Race To The Clouds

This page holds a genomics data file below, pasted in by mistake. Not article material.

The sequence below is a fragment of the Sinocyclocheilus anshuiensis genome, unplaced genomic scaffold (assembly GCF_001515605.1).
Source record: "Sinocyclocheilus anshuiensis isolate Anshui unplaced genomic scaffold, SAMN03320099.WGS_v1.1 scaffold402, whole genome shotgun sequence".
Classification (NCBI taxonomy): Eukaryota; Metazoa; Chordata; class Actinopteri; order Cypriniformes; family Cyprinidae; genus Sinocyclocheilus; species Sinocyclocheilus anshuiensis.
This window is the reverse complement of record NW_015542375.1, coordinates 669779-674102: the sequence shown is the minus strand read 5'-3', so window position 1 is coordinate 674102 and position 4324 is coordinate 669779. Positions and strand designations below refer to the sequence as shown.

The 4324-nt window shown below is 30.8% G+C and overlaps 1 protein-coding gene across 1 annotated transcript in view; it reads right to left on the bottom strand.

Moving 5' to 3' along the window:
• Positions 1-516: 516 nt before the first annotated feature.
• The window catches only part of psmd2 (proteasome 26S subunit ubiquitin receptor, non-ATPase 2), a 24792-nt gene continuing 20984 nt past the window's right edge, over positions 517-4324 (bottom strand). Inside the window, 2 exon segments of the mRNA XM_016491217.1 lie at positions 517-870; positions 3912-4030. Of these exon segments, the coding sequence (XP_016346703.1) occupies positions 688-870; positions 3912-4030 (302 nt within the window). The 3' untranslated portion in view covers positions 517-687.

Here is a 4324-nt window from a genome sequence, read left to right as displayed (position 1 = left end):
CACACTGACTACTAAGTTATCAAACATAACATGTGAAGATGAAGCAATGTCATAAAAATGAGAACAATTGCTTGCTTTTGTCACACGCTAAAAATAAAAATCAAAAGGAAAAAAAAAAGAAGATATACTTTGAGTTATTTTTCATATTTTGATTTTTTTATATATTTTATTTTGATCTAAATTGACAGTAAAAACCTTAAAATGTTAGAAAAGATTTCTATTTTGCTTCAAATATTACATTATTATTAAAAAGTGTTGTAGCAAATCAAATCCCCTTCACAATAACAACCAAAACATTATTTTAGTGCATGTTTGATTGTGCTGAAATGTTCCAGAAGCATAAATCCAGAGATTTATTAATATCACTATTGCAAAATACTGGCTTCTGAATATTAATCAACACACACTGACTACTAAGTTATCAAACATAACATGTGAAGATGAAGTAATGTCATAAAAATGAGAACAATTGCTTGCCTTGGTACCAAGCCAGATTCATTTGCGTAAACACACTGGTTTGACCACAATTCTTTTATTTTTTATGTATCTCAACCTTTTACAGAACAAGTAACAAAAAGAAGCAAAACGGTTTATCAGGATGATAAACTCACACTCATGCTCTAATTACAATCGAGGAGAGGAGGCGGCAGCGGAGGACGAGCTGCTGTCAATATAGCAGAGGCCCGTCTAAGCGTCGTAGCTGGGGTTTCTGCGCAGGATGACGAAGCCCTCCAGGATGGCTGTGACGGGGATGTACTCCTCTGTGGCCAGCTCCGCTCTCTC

Tim Hardy is one of the most passionate people I have met. When someone tells you they are going to build a race car, and they start building a race car, thats Tim. About eight years ago a barely drivable car arrived in his garage in Colorado Springs. He began welding, cutting, grinding, measuring, soldering, drilling and building a car unrecognizable to its former self. His car has truly taken on a life of its own. Like any machine it’s only as good as the creator’s imagination and discipline in executing their vision. Though something that goes beyond just machine, creator, vision, car, metal, rubber is happening when Tim gets in the driver seat on Peak Week. Pikes Peak is a towering mountain in Colorado. Peak week is the hellish 2am-3am wakeup call everyday leading up to the race on that towering mountain. The sound of the grinder, the smell of coffee is the first thing that makes sense at 2am and orients the crew to the task ahead. Dark, headlights, race car, mountain, fuel, cold, shivering, rattling in your chest as engines come to life, sweet exhaust produced by ethanol, tired, breakfast burritos, more coffee, almond creamer, half and half. Thats hell week on Pikes Peak, and the only reason to do it is because its fun. The goal simple, get the car to the top as fast as possible, or just get to the top, finish. The road is so winding that one can barely see beyond each corner, memorization of every turn is essential to safety and cutting time. It is a massive rock pushed up into the sky by nature, a road superimposed on top by man, so tall that clouds bend around its peak, and race across the sky changing minute by minute. Weather can make or break the race for many drivers, when the rain comes you have to change tires, and be prepared for the worst. Many drivers give up when the rain comes, the risk is very high. This year Tim was able drive on a dry road, and make a time just a few seconds short of his best time that was below 10 minutes. This year just barely above 10 minutes. For a car built in a small garage on residential street, thats fast, and still fast if that car was built by a factory team with a professional crew. A few weeks before the race, Tim bolted a passenger seat to the frame, and I finally got to experience what is probably one of the worlds fastest BMW E30s. Words are not sufficient, I got a nose bleed, endorphins, adrenaline well beyond what I have felt after taking a fall rock climbing, shaking, I think my soul left my body as it fully expected my human experience to end. The speed at which this car can hit a corner is mesmerizing to the mind. Tim specially designed the car to have as much downforce as possible this allows the car to push the limits when it would otherwise go off the road. It is covered in custom carbon fiber, kevlar and epoxy layed up by Tim and the crew. Each year Tim goes through the car looking for new ways to save weight. This year he removed 50 pounds, mostly due to adding a lithium-ion battery in place of old lead acid battery. It has been an adventure for Tim, with many obstacles to overcome. He is still at it, each year bringing passion to this unique race dating back almost 100 years up one of Colorado’s tallest mountains. Trying each year to shave off a few more seconds, or just enjoy the rush of doing something that totally focuses the mind. #326 1987 E30 360 Video.